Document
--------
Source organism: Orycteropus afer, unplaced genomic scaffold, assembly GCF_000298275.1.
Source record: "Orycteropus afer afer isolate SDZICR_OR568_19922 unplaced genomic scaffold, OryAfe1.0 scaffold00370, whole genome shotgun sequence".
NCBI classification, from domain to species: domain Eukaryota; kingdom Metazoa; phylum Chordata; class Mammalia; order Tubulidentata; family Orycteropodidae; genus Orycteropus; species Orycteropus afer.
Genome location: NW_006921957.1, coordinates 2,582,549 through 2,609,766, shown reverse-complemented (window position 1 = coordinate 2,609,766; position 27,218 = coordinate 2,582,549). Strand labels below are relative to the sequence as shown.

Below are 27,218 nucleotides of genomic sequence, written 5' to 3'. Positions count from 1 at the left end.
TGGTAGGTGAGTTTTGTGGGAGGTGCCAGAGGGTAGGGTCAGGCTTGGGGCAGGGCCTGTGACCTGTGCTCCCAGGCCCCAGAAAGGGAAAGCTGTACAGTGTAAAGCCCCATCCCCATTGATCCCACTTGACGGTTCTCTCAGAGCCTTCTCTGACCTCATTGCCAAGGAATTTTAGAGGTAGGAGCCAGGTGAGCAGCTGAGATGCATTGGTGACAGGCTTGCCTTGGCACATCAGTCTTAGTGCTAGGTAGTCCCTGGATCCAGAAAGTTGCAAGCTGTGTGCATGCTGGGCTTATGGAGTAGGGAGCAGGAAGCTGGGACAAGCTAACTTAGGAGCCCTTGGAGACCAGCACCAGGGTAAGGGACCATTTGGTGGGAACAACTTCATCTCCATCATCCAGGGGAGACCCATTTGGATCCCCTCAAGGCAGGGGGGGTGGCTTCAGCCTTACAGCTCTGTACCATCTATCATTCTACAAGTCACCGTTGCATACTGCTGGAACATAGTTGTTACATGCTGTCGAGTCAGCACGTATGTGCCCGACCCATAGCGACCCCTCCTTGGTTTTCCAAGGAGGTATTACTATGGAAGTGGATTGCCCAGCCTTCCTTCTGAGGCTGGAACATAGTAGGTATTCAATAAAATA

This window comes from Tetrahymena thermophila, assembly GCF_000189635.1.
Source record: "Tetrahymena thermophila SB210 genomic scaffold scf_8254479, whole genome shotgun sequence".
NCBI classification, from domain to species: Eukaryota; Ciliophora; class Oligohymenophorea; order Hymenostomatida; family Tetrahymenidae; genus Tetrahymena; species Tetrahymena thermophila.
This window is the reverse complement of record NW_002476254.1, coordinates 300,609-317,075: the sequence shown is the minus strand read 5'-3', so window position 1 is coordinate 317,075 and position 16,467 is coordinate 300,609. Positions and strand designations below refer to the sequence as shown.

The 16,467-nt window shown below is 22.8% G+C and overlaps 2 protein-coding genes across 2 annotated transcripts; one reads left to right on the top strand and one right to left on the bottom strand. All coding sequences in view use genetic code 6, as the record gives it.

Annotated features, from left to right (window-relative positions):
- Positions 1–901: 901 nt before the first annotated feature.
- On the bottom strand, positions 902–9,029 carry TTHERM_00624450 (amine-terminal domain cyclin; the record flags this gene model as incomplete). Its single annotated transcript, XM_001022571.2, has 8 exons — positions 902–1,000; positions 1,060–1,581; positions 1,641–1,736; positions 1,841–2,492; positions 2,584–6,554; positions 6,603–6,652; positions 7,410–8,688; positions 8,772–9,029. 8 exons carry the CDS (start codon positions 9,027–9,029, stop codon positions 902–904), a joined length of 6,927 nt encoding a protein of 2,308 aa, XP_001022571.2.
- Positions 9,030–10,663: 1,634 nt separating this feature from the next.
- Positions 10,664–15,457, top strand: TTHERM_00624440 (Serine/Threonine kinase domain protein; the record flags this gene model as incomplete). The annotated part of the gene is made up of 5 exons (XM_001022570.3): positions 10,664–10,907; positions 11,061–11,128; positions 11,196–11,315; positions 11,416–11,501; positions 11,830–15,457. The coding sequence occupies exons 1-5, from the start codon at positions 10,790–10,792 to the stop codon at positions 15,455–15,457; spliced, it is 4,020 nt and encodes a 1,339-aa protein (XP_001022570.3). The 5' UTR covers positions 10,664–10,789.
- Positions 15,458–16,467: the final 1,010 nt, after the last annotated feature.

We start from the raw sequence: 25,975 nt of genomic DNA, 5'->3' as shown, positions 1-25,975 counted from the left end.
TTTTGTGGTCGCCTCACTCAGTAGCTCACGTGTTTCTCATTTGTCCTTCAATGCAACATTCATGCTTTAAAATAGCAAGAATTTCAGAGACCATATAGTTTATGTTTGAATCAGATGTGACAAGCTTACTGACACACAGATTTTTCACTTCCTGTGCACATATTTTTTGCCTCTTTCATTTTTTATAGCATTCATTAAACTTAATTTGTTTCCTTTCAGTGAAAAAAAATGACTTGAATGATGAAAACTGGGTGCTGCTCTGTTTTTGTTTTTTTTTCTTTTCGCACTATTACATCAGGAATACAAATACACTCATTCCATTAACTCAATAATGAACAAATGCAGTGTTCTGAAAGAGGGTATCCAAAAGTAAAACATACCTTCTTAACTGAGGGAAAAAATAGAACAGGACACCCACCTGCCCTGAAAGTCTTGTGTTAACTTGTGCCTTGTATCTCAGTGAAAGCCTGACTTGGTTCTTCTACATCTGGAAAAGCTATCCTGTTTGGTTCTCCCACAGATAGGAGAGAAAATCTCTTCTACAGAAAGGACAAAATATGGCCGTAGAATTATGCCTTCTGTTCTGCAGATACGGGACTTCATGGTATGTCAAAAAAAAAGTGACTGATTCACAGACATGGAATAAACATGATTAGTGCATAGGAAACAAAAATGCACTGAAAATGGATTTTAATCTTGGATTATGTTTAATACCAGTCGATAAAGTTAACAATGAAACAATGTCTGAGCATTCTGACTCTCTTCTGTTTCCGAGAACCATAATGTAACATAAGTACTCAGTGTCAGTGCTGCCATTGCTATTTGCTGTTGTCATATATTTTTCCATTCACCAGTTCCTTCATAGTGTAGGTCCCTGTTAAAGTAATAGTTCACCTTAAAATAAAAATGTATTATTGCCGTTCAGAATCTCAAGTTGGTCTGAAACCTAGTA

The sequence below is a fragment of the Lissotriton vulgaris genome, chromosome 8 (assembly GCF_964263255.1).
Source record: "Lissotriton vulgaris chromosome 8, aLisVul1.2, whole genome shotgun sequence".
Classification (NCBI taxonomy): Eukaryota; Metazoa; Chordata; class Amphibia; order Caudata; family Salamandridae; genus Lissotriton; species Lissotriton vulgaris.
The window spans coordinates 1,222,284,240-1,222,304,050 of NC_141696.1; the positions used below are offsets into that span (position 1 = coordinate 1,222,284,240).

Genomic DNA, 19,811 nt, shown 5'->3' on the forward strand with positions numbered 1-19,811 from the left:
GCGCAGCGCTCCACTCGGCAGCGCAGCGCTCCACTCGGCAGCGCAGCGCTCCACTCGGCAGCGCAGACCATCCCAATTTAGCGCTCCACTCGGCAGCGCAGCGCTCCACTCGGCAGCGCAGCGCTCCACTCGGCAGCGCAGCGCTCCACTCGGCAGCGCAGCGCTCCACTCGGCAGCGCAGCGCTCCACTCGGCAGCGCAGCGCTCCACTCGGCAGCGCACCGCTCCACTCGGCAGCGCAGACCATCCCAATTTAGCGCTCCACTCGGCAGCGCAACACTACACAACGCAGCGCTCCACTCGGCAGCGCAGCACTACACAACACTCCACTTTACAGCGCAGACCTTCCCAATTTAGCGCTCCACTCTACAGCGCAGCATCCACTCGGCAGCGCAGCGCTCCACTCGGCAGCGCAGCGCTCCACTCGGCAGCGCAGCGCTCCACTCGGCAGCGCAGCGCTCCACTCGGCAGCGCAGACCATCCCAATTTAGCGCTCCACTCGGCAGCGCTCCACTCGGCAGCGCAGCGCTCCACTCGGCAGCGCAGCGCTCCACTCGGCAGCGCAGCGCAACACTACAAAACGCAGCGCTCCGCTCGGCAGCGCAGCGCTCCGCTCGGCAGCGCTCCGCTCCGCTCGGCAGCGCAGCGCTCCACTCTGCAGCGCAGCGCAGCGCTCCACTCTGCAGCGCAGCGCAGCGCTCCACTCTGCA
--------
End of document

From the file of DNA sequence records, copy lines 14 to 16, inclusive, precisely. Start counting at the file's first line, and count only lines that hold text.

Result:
- On the bottom strand, positions 902–9,029 carry TTHERM_00624450 (amine-terminal domain cyclin; the record flags this gene model as incomplete). Its single annotated transcript, XM_001022571.2, has 8 exons — positions 902–1,000; positions 1,060–1,581; positions 1,641–1,736; positions 1,841–2,492; positions 2,584–6,554; positions 6,603–6,652; positions 7,410–8,688; positions 8,772–9,029. 8 exons carry the CDS (start codon positions 9,027–9,029, stop codon positions 902–904), a joined length of 6,927 nt encoding a protein of 2,308 aa, XP_001022571.2.
- Positions 9,030–10,663: 1,634 nt separating this feature from the next.
- Positions 10,664–15,457, top strand: TTHERM_00624440 (Serine/Threonine kinase domain protein; the record flags this gene model as incomplete). The annotated part of the gene is made up of 5 exons (XM_001022570.3): positions 10,664–10,907; positions 11,061–11,128; positions 11,196–11,315; positions 11,416–11,501; positions 11,830–15,457. The coding sequence occupies exons 1-5, from the start codon at positions 10,790–10,792 to the stop codon at positions 15,455–15,457; spliced, it is 4,020 nt and encodes a 1,339-aa protein (XP_001022570.3). The 5' UTR covers positions 10,664–10,789.